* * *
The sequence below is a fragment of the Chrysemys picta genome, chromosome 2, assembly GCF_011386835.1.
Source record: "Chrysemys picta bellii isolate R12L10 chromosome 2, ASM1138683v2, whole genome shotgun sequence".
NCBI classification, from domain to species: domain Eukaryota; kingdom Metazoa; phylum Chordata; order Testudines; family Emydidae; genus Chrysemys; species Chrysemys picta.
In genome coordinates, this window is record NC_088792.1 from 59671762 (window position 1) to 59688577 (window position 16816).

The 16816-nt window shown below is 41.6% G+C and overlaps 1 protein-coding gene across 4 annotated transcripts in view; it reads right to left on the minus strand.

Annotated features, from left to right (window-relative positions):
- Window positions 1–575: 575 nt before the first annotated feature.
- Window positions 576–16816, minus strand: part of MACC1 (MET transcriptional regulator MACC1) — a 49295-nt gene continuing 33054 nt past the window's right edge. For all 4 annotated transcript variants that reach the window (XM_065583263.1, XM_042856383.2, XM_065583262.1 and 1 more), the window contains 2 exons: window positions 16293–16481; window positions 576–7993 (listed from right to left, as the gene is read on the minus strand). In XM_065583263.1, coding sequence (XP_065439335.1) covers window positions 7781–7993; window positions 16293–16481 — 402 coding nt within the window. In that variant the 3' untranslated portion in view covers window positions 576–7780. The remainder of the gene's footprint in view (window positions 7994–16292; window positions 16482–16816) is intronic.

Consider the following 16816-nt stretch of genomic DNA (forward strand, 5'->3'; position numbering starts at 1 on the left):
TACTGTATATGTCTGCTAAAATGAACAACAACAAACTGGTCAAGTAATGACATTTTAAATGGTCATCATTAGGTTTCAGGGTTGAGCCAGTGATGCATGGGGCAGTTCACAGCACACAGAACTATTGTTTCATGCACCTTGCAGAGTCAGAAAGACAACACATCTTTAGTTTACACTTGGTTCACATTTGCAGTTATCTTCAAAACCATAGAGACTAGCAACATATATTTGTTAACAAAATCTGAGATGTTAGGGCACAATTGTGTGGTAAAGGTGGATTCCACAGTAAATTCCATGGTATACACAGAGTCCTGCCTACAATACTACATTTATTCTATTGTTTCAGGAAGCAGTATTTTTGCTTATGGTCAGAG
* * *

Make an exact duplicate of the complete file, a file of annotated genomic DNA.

The sequence below is a fragment of the Chrysemys picta genome, chromosome 2, assembly GCF_011386835.1.
Source record: "Chrysemys picta bellii isolate R12L10 chromosome 2, ASM1138683v2, whole genome shotgun sequence".
NCBI classification, from domain to species: domain Eukaryota; kingdom Metazoa; phylum Chordata; order Testudines; family Emydidae; genus Chrysemys; species Chrysemys picta.
In genome coordinates, this window is record NC_088792.1 from 59671762 (window position 1) to 59688577 (window position 16816).

The 16816-nt window shown below is 41.6% G+C and overlaps 1 protein-coding gene across 4 annotated transcripts in view; it reads right to left on the minus strand.

Annotated features, from left to right (window-relative positions):
- Window positions 1–575: 575 nt before the first annotated feature.
- Window positions 576–16816, minus strand: part of MACC1 (MET transcriptional regulator MACC1) — a 49295-nt gene continuing 33054 nt past the window's right edge. For all 4 annotated transcript variants that reach the window (XM_065583263.1, XM_042856383.2, XM_065583262.1 and 1 more), the window contains 2 exons: window positions 16293–16481; window positions 576–7993 (listed from right to left, as the gene is read on the minus strand). In XM_065583263.1, coding sequence (XP_065439335.1) covers window positions 7781–7993; window positions 16293–16481 — 402 coding nt within the window. In that variant the 3' untranslated portion in view covers window positions 576–7780. The remainder of the gene's footprint in view (window positions 7994–16292; window positions 16482–16816) is intronic.

Consider the following 16816-nt stretch of genomic DNA (forward strand, 5'->3'; position numbering starts at 1 on the left):
TACTGTATATGTCTGCTAAAATGAACAACAACAAACTGGTCAAGTAATGACATTTTAAATGGTCATCATTAGGTTTCAGGGTTGAGCCAGTGATGCATGGGGCAGTTCACAGCACACAGAACTATTGTTTCATGCACCTTGCAGAGTCAGAAAGACAACACATCTTTAGTTTACACTTGGTTCACATTTGCAGTTATCTTCAAAACCATAGAGACTAGCAACATATATTTGTTAACAAAATCTGAGATGTTAGGGCACAATTGTGTGGTAAAGGTGGATTCCACAGTAAATTCCATGGTATACACAGAGTCCTGCCTACAATACTACATTTATTCTATTGTTTCAGGAAGCAGTATTTTTGCTTATGGTCAGAG